IB 225: Understanding the Global Business Environment Capstone Assignment 50 points Deadline Monday, June 3 at 12pm uploaded to ReggieNet (MS Word or PDF document) No late work will be accepted. Assignment 1. The topic of this entire course is understanding the global business environment. There are both proponent and critics of international business/globalization. Please explain both sides of the argument and give your final opinion on whether international business helps or hurts the world. 2. One the most notorious failed international mergers in history is that of Daimler (Germany) with Chrysler (United States). Please read the attachedWall Street Journal article “DaimlerChrysler: The Divorce” and, given what you learned in chapter 4 about how differences in culture affect international business, please explain why you think this merger was a failure. You should use outside sources to support your claims. 3. Summarize the following articles (about 1.5 pages each) discussing topics discussed during the duration of the course. The article can be downloaded using Milner Library online sources. a. Ensign et al. “BlackBerry in Red China: Research in Motion Navigates Institutional Barriers in an Emerging Market.” Thunderbird International Business Review, 2008, 50(2): 129-142. b. Luo and Rui. “An Ambidexterity Perspective towards Multinational Enterprises from Emerging Economies.” Academy of Management Perspectives, 2009, 23(4): 49-70. 4. Self-reflection Essay: explain how you would use in your future international business career two concepts learned in this class. Devote at least 2 paragraphs for each concept. Don’t forget to explain the concepts first (one paragraph max. for explaining each concept). Cite page numbers of the textbook where the concepts are highlighted or discussed. To answer this question think like a senior manager. Specifically, focus on your long-term career and not just immediate job assignment upon graduation. Dr. Trimble, May 2019 Submission Guidelines Page limit: 25 pages, 1.5-spaced, 11 point Times New Roman font. The cover page of the submission should include course number, “IB 225: Capstone Assignment” and your first and last name. The second page should be the table of contents. The last page should be the reference page. Please also note: 1. This is an individual assignment. Collaborative work is easily detectable and will result in all parties failing the course. 2. There is no need for typing out the questions, only the solutions. 3. No figures, charts, tables etc. are required for his assignment, but they can be used to illustrate your points. 4. Your answers should be numbered clearly. Major concepts included in the solution can identified via bold, underline, highlighting, etc. 5. Correct grammar and concise business writing will be factored into your assignment grade. Good luck! 2 2009 Luo and Rui A R T I 49 C L E S An Ambidexterity Perspective Toward Multinational Enterprises From Emerging Economies by Yadong Luo and Huaichuan Rui Executive Overview In this article we present an ambidexterity perspective on the international expansion of emerging economy enterprises, highlighting the unique strategic behavior of emerging market multinational enterprises (EM MNEs). Specifically, we conceptualize ambidexterity as a multidimensional term comprising co-evolution, co-competence, co-opetition, and co-orientation. While all firms need and maintain some degree of ambidexterity, EM MNEs have stronger motives and abilities to build and leverage such ambidexterity to offset their late-mover disadvantages. They behave co-evolutionarily to deal with the external environment they face at home and abroad, leverage their co-competence (transactional and relational) to compete against their global rivals, develop co-opetitive (simultaneous cooperation and competition) ties with their business stakeholders, and maintain co-orientations (leveraging competitive advantages to bolster short-term survival and compensating competitive disadvantages for long-term growth). This article uses several cases from China to detail this view and provides theoretical and practical implications of ambidexterity in the context of global business. It sets a foundation for discussion and examination of the critical domain of multinational enterprises from emerging economies— one that is yet to be widely examined. E nterprises from emerging markets and developing countries have been increasingly active in outward foreign direct investment (OFDI). According to the World Investment Report (2008, pp. 37, 208), OFDI by emerging and developing economies reached $304 billion in 2007, while its stock exceeded $1.4 trillion, or 11% of the world total, by the end of 2007 (compared to $20 billion, or 1%, in 1990). This results in many new multinational enterprises (MNEs) whose business attributes, dominant motivations, evolutionary trajectory, and strategic behaviors contrast with The authors would like to thank the two editors, Professors Chung Ming Lau and Garry Bruton, and anonymous reviewers of AMP for their insightful comments. those of older (North American, European, and Japanese) MNEs. Accordingly, there has been considerable research examining the uniqueness of emerging market multinational enterprises (EM MNEs) from various perspectives. For instance, Luo and Tung (2007) and Mathews (2002) delivered the springboard view, depicting international expansion as a compensatory response to EM MNEs’ late-mover position on the global stage. Child and Rodriguez (2005) and Rui and Yip (2008) developed the strategic intent view, suggesting that outward investment by EM MNEs is a proactive pursuit in search of strategic assets that redress their competence deficiencies. Cuervo-Cazurra and Genc (2008), along with Witt and * Yadong Luo (yadong@miami.edu) is Professor of Management and Emery M. Findley Jr. Distinguished Chair in the Department of Management, School of Business Administration, University of Miami. Huaichuan Rui (huaichuan.rui@rhul.ac.uk) is Senior Lecturer in Strategy and International Business in the School of Management, Royal Holloway, University of London. Copyright by the Academy of Management; all rights reserved. Contents may not be copied, e-mailed, posted to a listserv, or otherwise transmitted without the copyright holder’s express written permission. Users may print, download, or e-mail articles for individual use only. 50 Academy of Management Perspectives Lewin (2007) and Yamakawa, Peng, and Deeds (2008), unveiled the institutional escapism notion, postulating that EM MNEs go global to avoid poor institutional environments at home. Finally, Deng (2004) and the United Nations’ World Investment Report (2006) offered the government steward logic, arguing that outward investment is a political mandate for EM MNEs to acquire scarce natural resources needed for economic and social development of their home countries. Each of these views has merits and insights, and each has limitations to its applicability. For example, the government steward logic holds true for many state-owned EM MNEs but may not be true for private or entrepreneurial enterprises seeking international growth. The institutional escapism view is plausible for those businesses that are clearly exposed to institutional constraints at home. Not every business is equally affected by the same institutional environment, and those subject to less hindrance from this type of environment may not fit the escapism assumption. In addition, while these perspectives shed more light on why EM MNEs go global, they give little indication of how well companies will succeed when investing and operating overseas. A more overarching perspective addressing not merely “why go global” but “how to succeed” seems necessary to advance the research on internationalization of emerging economy enterprises (Lau & Bruton, 2008). We supply such a perspective based on “ambidexterity”—viewing EM MNEs as ambidextrous organizations pursuing simultaneous fulfillment of two disparate, and sometimes seemingly conflicting, objectives. This article formalizes this new perspective and demonstrates its application using several case studies. We suggest that EM MNEs’ ambidexterity has at least four dimensions or properties: co-orientation, co-competence, co-opetition, and co-evolution. Each “co” entails two distinct or contrasting elements that occur simultaneously for a given EM MNE. Co-orientation means that EM MNEs simultaneously seek short-term survival and long-term growth in a balanced manner. In doing so, they need to leverage their existing competitive advantages for short-term survival and reasonably rapid returns on investment while acquiring assets that promote November longer term growth, organizational scalability, and resilience to external shocks. These assets are technological (e.g., patents), intellectual property (e.g., brands), operational (e.g., labor skills and local knowledge), and organizational (e.g., experience). They can be acquired from longer established companies or developed internally. Co-competence means that EM MNEs deploy, exploit, and utilize both transactional (marketbased) and relational (network-based) capabilities as they navigate and operate internationally. Possession and exploitation of relational capability is generally more salient or significant for EM MNEs than for advanced country MNEs. Co-opetition denotes the situation in which EM MNEs simultaneously compete and cooperate with their international business stakeholders (such as rivals, partners, suppliers, distributors, and home and host country governments). This enables them to benefit from collaborative competitive advantages and use them to overcome the constraints of foreignness and lateness. Finally, co-evolution occurs when EM MNEs simultaneously respond to and actively influence the external (especially institutional) environment they face in both home and host countries. Thus, co-evolution emphasizes both compliance/ adaptation to external constraints and influence/ change over those constraints as ways for firms to deal with the external conditions. Our model here captures the ambidextrous property of EM MNEs’ motivation, orientation, capability, and context. An Ambidexterity View of EM MNEs What Is Ambidexterity? S ince Duncan (1976) coined the term “organizational ambidexterity,” research on the topic has spanned several disciplines, including organizational learning (e.g., simultaneously pursuing double-loop and single-loop learning,1 organizational design (e.g., efficiency and flexibility), 1 Single-loop learning emphasizes the detection and correction of errors within a given set of governing variables and is linked to incremental change in organizations. Double-loop learning involves interrogating the governing variables themselves and often involves radical changes such as the wholesale revision of systems, alterations in strategy and so on. 2009 Luo and Rui and technological innovation (e.g., incremental and radical innovation). The term is currently taking shape as a research paradigm in organizational theory but still suffers some limitations. Ambidexterity is currently defined rather narrowly: “to be aligned and efficient in the management of today’s business demands while simultaneously adaptive to changes in the environment” (Duncan, 1976; Gibson & Birkinshaw, 2004; Tushman & O’Reilly, 1996). Conceptualization of ambidexterity in every field has treated it as a single rather than multidimensional concept, neglecting its richness and limiting understanding and application. Our first task is to extend this definition. Organizations face both trade-off (either/or) and ambidextrous (both/and) decisions. Ambidexterity is distinguished from trade-offs in emphasizing the simultaneous fulfillment of two disparate (and sometimes competing) ends rather than forcing a selection between two alternatives (Eisenhardt & Martin, 2000; Gavetti & Levinthal, 2000; March, 1991; Raisch & Birkinshaw, 2008). Organizational ambidexterity often deals with a firm’s ability to pursue two disparate things at the same time, such as exploitation and exploration, efficiency and flexibility, low cost and customer responsiveness, global integration and local responsiveness, stability and adaptability, and short-term profit and long-term growth. These features are applicable in the context of international business. For EM MNEs, we conceptualize ambidexterity as a multidimensional property. Co-orientation is the temporal dimension of ambidexterity, co-competence is the within-organizational capability dimension, co-opetition is the stakeholder dimension, and co-evolution is the contextual dimension. Collectively, these four dimensions comprise a new perspective on why and how emerging market enterprises expand internationally. Despite differing individual foci, the four dimensions are integrated so that they (a) interact and reinforce one another, (b) share some multilevel, common antecedents that determine the form or level of the four dimensions, and (c) jointly and interactively influence the firm’s global success and growth. The four dimensions of ambidexterity are detailed later in this paper. 51 Why We Need the Ambidexterity View Facing an unprecedented competitive environment, EM MNEs have become more ambidextrous. In the quest to survive and compete more effectively against global rivals, EM MNEs need not only to possess certain operational advantages, as conventional MNE theory suggests, but also to embrace a learning mentality and flexible strategic options (Child & Rodriguez, 2005). Ambidexterity is particularly consistent with the cultural, institutional, and economic conditions facing EM MNEs. Culturally, many emerging economies have a long tradition of upholding harmony (e.g., East Asian yin-yang philosophy) and valuing interpersonal and interorganizational relationships for business transactions (Hoskisson, Eden, Lau, & Wright, 2000; Peng & Luo, 2000; Yiu, Lau, & Bruton, 2007). Due to frequently weak legal protection and limited property rights, and the absence of large well-regulated markets, business enterprises in many emerging economies have to rely on such relationships to gain access to resources or markets (Meyer, 2004). In these conditions business and environment need to co-evolve and coadapt, aiming to achieve not merely short-term returns but long-term growth. Business relationships with external stakeholders (e.g., rivals, suppliers, governments) must in these conditions be both competitive and collaborative, requiring an ambidextrous balance between the two. In addition, EM MNEs are better prepared than Western MNEs and dragon multinationals to adapt to and operate in institutionally “difficult” environments both at home and abroad. This strength arises from their ambidextrous approach (i.e., balancing the short- and long-term goals of international expansion) to dealing with the external environment in a host country. For firms with a long history of operating in less developed, less stable economies, experience in handling external uncertainties and competence in cultivating complex relationships—including those with local lawmakers enabling improvement of the commercial environment— constitute a valuable capability for exercising and benefiting from ambidexterity. The ambidexterity logic extends some existing 52 Academy of Management Perspectives perspectives, such as the OLI (ownership, location, internalization) paradigm (Dunning, 1980, 1995) and the LLL (linkage, leverage, and learning) framework (Mathews, 2002, 2006), providing a new way to understand the strategic behaviors of EM MNEs. First, the ambidexterity logic explains how OLI or LLL advantages can be generated. For example, without a certain degree of competitive competence, latecomers will find it difficult to establish connections (relational competence) with incumbents. While leveraging better resources from incumbents is important for latecomers, the firms themselves must excel in their own competitive strengths. Similarly, learning can be achieved through repetition of linkage and leverage, but such learning processes are generally slow. Hence, EM MNEs often aggressively acquire knowledge through more risk-taking acquisitions instead of traditional partnerships. Second, the ambidexterity view offers specific channels through which OLI or LLL advantages interactively emerge and subsequently promote global success over time. Leveraging ownershipspecific advantages for short-term survival necessitates largely transactional competence, while acquiring new capabilities for long-term competitiveness depends in part on the firm’s relational competence in cultivating new ties with partners and competitors. Third, the ambidexterity view delineates, in more detail than other theories, EM MNEs’ distinctive behaviors and strategies at the operational level. It explains not only motivation and capability associated with international expansion but also temporal orientations (co-orientation) and business-environment linkages (co-evolution) for EM MNEs, these last two being inadequately explored by OLI and LLL perspectives. Finally, the ambidexterity logic offers insights into winning strategies for EM MNEs competing not only in established markets but also growing under institutionally and operationally “hard” conditions (e.g., Africa and the least developed Asian countries). Ambidextrous orientations enable them to tap a large geographic scope and to undertake both incremental and radical international expansion activities (e.g., acquisitions). November Why Ambidexterity Is Unique to EM MNEs While ambidexterity should be a good practice for all MNEs, EM MNEs have a greater incentive and a stronger capability to be organizationally ambidextrous. In addition to the cultural, institutional, and economic reasons explained above, the learning advantage of newness (LAN) also fosters EM MNEs’ ambidexterity. Organizational ecologists (Hannan & Freeman, 1984) have argued that established MNEs often suffer from structural inertia, which deters ambidexterity (Shimizu & Hitt, 2004). The LAN perspective (Autio, Sapienza, & Almeida, 2000) suggests that new ventures that enter international markets early in their life cycles have inherent learning advantages over established firms. Its central rationale is that early-internationalizing firms tend to possess fewer deeply embedded routines and face fewer initial constraints; thus they can more easily recognize new opportunities in international markets that lead to successful expansion, growth, and performance advantages. Hence, they are more likely to achieve the full potential of ambidexterity in international expansion. Regarding co-orientation, for example, EM MNEs are less strongly pressed by a myriad of shareholders seeking short-term gains and more capable of aligning short-term objectives with long-term growth, compared to counterparts in advanced countries, due to different ownership and governance structures. Many privately owned EM MNEs are either family oriented or niche entrepreneurs that view outward FDI as a channel for long-term growth (Luo & Tung, 2007). Those publicly traded or state-owned EM MNEs are still under heavy-handed governance and influence from the home government through ownership sharing and/or bureaucratic control (Young, Peng, Ahlstrom, Bruton, & Jiang, 2008). Executives are guided to seek long-term growth by the government, which influences these executives’ political and professional careers. Similarly, co-competence is more typical of EM MNEs than Western MNEs. Relational competence is generally portrayed as a supplement to transactional competence for Western MNEs, but it is at least equally important as transa ...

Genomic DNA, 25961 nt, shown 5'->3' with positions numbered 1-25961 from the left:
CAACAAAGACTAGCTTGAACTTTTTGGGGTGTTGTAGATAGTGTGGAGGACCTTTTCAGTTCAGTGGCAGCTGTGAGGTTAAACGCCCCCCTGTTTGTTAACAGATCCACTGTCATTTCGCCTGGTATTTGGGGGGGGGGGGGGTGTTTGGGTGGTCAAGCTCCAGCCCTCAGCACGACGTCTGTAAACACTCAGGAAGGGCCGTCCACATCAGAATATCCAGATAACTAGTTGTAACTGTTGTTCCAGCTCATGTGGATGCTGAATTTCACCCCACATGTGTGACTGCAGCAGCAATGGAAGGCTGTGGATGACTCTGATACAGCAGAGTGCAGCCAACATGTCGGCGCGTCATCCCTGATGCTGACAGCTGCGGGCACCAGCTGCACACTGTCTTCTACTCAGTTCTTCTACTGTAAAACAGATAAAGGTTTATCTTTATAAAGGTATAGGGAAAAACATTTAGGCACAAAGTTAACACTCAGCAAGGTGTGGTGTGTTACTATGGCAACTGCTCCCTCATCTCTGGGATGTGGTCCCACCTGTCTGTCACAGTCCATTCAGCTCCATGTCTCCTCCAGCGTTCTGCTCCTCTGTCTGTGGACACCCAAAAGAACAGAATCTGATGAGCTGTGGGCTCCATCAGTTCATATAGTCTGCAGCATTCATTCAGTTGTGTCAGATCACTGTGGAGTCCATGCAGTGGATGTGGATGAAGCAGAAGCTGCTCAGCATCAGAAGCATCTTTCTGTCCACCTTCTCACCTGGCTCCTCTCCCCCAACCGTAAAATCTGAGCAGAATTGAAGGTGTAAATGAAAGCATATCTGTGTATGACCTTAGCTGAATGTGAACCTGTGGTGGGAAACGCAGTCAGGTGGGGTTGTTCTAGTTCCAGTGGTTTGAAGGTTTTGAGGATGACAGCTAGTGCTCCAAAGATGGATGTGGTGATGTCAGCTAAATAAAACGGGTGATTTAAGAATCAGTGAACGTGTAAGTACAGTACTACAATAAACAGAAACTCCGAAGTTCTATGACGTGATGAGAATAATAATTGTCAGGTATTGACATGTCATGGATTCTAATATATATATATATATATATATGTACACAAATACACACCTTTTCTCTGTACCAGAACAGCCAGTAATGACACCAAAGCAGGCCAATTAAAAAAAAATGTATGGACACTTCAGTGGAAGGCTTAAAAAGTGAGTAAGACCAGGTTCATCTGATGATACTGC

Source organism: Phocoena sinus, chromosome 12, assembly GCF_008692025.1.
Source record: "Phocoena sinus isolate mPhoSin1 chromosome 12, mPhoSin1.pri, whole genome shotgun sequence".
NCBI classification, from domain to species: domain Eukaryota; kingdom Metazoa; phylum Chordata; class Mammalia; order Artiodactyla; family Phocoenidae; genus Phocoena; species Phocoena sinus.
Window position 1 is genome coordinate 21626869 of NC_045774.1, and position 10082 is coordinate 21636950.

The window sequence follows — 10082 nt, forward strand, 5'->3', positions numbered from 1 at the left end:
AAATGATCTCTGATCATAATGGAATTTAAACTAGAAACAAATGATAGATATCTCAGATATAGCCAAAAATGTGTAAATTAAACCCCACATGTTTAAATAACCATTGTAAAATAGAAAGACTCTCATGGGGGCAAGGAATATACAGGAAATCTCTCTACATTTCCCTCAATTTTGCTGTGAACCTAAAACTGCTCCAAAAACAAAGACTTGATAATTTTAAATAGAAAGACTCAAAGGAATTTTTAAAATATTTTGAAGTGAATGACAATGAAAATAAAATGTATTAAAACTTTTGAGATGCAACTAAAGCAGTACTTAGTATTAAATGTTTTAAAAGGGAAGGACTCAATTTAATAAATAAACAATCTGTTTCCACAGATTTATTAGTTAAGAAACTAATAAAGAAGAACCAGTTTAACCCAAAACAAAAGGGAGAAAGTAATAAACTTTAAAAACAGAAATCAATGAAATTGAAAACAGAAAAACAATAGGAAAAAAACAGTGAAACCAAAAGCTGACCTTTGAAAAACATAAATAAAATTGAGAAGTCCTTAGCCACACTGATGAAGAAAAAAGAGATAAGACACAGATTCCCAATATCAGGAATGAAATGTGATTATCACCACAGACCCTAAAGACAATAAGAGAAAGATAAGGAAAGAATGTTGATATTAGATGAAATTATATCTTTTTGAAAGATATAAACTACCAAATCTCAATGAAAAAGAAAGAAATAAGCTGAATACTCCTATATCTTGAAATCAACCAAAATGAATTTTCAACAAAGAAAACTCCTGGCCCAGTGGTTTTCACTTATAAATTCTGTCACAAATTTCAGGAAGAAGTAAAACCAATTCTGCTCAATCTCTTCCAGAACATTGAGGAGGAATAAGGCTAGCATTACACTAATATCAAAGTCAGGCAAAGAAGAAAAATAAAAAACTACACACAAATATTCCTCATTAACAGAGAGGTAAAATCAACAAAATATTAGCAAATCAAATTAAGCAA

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International business essay